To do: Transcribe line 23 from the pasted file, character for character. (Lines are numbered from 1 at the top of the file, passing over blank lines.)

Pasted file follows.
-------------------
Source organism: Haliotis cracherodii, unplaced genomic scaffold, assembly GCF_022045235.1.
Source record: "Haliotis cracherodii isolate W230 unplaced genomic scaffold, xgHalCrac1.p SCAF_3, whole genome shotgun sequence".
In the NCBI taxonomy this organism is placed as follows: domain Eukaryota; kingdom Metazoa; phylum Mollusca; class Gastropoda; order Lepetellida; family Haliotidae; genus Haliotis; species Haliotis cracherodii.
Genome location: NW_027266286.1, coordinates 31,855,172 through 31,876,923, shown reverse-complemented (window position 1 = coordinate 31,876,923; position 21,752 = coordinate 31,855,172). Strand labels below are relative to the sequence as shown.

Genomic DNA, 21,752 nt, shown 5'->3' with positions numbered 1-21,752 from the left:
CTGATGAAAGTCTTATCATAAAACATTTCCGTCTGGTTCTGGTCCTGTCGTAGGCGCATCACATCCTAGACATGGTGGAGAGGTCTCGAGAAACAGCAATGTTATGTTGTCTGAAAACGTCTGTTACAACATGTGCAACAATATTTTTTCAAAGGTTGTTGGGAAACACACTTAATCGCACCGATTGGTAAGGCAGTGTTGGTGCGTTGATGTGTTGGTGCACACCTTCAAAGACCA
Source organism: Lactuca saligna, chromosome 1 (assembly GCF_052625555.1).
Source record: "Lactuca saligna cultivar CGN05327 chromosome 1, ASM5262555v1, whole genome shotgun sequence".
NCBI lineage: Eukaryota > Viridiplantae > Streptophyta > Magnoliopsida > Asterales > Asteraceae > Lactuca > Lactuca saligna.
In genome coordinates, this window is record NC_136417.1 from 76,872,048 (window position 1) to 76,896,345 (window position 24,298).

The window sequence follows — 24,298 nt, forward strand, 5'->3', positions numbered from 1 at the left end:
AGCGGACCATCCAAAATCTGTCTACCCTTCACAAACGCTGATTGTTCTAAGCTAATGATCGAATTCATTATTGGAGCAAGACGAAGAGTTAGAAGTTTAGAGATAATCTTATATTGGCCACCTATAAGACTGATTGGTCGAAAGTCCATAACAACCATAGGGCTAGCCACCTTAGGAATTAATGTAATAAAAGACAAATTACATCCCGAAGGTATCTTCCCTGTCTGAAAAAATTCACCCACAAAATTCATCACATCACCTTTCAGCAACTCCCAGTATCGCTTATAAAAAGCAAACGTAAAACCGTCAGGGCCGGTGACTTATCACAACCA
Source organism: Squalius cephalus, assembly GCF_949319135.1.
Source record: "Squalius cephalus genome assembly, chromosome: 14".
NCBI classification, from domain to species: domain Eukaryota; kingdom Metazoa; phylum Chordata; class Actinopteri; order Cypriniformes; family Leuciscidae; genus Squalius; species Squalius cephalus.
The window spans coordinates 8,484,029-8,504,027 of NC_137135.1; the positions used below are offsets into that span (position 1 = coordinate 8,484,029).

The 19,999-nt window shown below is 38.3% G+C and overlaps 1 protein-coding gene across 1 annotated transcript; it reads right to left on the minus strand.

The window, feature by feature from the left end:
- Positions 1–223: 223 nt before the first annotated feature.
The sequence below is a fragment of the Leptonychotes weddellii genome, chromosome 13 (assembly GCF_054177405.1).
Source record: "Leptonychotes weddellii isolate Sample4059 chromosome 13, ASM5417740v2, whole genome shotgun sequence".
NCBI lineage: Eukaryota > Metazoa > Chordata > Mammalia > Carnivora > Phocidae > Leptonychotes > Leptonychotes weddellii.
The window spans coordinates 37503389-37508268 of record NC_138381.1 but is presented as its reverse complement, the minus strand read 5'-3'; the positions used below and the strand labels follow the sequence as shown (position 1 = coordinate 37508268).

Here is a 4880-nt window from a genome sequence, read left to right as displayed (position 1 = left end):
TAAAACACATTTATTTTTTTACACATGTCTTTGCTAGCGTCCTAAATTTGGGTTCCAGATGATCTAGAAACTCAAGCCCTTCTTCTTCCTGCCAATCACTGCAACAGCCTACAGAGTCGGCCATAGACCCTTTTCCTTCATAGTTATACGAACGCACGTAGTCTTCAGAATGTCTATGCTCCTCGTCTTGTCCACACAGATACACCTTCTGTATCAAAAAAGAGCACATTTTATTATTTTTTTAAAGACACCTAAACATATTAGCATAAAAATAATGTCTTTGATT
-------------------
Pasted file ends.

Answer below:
The window spans coordinates 37503389-37508268 of record NC_138381.1 but is presented as its reverse complement, the minus strand read 5'-3'; the positions used below and the strand labels follow the sequence as shown (position 1 = coordinate 37508268).